Case Report | Volume 19: 17 | 22 Mar 2024

Amlodipine-induced buccal lichenoid lesions: A case report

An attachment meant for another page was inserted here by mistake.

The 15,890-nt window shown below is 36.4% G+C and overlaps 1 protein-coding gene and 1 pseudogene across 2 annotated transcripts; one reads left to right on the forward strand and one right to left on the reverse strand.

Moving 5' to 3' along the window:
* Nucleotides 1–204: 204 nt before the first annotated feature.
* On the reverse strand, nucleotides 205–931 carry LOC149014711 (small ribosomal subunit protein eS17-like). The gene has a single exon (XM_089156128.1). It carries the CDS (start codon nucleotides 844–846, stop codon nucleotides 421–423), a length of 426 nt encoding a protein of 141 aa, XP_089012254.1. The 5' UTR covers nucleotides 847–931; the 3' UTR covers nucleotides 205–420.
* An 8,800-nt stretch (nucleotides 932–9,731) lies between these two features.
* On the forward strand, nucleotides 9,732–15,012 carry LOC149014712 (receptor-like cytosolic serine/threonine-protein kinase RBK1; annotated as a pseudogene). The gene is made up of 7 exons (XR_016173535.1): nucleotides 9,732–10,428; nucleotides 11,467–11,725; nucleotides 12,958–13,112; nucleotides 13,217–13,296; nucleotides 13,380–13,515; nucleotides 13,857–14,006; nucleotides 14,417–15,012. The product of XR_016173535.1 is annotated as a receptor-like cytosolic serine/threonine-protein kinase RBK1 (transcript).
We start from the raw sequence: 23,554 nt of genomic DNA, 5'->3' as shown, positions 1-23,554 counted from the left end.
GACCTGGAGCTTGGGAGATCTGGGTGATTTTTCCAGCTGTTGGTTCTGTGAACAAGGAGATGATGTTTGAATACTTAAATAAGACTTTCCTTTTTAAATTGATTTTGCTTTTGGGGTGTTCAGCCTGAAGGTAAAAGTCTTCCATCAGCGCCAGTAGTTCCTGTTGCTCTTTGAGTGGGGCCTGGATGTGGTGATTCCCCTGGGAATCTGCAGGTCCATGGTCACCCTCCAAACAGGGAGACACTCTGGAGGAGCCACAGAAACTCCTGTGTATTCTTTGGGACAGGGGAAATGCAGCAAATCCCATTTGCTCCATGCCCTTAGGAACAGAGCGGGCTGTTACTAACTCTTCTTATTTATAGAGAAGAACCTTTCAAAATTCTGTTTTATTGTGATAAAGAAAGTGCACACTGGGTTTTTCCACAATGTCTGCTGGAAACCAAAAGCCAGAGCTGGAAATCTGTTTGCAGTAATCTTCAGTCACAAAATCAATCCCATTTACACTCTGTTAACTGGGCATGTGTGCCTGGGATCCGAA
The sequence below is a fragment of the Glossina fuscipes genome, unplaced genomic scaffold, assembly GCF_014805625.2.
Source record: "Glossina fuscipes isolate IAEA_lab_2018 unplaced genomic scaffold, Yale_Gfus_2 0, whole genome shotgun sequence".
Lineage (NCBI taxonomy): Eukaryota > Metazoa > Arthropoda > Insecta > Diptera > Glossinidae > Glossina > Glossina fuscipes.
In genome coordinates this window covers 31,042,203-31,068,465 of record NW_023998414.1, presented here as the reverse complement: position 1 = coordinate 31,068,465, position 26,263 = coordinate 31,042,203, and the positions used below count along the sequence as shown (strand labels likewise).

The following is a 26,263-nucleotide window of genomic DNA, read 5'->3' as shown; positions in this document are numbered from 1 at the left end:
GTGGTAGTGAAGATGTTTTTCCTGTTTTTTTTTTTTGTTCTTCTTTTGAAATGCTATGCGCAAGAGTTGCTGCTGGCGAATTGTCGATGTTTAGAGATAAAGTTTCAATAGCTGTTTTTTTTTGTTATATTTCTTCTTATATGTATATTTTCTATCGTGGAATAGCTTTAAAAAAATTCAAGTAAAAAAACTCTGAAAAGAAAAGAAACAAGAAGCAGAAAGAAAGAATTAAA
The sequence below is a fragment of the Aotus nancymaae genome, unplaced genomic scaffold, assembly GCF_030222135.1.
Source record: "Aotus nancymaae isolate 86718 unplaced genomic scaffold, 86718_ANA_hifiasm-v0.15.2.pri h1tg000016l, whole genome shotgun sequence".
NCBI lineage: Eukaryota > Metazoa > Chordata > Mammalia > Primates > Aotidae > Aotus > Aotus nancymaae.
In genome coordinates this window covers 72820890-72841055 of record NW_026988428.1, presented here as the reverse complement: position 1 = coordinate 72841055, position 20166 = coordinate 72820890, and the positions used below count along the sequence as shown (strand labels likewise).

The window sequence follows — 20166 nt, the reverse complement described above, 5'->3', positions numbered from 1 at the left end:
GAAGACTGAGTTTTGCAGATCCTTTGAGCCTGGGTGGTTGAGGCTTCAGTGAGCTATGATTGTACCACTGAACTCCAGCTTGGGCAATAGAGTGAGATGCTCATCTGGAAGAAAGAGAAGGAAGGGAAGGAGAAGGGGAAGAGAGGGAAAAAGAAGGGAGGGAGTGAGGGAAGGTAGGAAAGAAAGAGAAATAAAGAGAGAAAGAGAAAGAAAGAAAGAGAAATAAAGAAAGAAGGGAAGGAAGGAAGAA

Buccal lichenoid lesions (BLLs) are characterised by a unique, linear whitish striation in the buccal region and can be accompanied by ulcers, plaques, erythemas, atrophies and blisters. They are distinguished from oral lichen planus (OLP) by the association of the administration of a drug or contact with a metal. Herein, we present the case of a 42-year-old woman with underlying hypertension with amlodipine-induced BLLs. She complained of a 1-month history of right buccal whitish streaks and oral ulcers 2 months after taking amlodipine. She visited a private otorhinolaryngology clinic, and a biopsy for the right buccal ulcer was conducted. The biopsy result showed features suggestive of OLP. The patient was then diagnosed with OLP. Her symptoms were persistent despite treatment, so a dental referral was made. Amlodipine was suspected as the cause of her condition and was therefore stopped. Her condition gradually resolved after amlodipine withdrawal. Hence, primary care physicians should be aware of BLLs as one of the adverse drug reactions of amlodipine so that prompt management can be taken to avoid further debilitating impacts on patients.